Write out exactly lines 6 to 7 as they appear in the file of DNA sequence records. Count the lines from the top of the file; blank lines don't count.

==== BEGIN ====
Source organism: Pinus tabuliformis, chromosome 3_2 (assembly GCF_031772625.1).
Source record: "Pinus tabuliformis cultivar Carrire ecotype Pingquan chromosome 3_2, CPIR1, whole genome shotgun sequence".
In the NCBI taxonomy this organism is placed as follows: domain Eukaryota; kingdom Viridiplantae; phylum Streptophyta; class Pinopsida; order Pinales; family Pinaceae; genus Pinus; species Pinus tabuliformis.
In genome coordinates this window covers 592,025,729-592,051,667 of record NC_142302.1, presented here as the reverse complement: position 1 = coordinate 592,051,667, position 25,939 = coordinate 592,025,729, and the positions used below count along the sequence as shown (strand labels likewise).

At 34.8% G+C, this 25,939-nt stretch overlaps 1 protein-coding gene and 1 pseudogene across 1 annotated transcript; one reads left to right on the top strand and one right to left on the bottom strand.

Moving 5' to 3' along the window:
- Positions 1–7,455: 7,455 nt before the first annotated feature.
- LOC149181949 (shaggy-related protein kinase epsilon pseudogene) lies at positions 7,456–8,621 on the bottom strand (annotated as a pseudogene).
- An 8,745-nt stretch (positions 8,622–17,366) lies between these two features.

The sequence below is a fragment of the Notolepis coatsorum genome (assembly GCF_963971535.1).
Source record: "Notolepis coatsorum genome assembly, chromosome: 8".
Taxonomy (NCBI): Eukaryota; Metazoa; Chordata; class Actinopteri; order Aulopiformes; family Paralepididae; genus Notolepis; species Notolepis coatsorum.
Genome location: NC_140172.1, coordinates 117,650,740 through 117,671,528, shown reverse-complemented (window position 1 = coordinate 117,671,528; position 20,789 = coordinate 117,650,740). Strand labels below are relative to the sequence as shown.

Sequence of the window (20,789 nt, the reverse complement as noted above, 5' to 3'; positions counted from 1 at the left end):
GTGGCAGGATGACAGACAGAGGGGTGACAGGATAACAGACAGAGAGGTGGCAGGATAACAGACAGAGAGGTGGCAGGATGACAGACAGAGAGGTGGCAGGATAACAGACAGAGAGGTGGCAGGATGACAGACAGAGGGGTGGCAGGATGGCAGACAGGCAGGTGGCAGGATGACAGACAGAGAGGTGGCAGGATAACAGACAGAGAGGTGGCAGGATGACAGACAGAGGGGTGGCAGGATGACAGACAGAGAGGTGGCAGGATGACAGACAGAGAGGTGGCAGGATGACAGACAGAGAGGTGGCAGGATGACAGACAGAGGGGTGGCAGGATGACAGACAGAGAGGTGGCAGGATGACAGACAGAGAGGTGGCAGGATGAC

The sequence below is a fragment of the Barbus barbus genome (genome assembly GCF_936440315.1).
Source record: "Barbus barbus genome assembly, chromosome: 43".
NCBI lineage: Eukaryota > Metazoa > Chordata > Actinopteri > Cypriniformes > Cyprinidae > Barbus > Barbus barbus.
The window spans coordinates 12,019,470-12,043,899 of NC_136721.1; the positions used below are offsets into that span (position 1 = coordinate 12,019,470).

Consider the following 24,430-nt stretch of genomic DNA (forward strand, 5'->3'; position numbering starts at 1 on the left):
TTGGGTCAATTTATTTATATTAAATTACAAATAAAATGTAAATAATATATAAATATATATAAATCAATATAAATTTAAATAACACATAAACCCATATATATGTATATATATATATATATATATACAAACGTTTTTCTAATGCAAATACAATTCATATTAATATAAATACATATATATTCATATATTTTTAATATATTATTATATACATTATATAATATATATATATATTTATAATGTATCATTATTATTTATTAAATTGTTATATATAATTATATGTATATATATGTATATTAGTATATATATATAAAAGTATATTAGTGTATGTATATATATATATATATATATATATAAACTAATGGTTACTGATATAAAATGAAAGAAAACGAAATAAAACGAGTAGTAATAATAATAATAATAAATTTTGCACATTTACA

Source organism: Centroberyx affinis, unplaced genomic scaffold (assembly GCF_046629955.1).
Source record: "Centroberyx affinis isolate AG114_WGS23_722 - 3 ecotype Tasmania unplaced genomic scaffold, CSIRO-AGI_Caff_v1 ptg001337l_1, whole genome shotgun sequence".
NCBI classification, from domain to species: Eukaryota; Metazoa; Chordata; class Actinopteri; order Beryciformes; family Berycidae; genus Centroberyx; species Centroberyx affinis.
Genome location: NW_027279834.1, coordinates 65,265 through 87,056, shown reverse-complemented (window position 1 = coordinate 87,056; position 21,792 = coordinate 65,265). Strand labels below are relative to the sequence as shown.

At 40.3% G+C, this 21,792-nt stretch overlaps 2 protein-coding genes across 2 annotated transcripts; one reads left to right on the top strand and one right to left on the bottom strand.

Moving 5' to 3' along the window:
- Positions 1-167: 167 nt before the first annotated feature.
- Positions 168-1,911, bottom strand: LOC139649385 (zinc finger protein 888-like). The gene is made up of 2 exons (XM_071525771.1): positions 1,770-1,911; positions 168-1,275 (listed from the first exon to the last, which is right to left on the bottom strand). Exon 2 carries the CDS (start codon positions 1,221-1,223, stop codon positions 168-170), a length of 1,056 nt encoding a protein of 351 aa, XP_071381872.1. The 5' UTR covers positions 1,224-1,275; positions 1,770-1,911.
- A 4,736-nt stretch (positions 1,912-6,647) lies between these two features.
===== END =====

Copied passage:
Moving 5' to 3' along the window:
- Positions 1–7,455: 7,455 nt before the first annotated feature.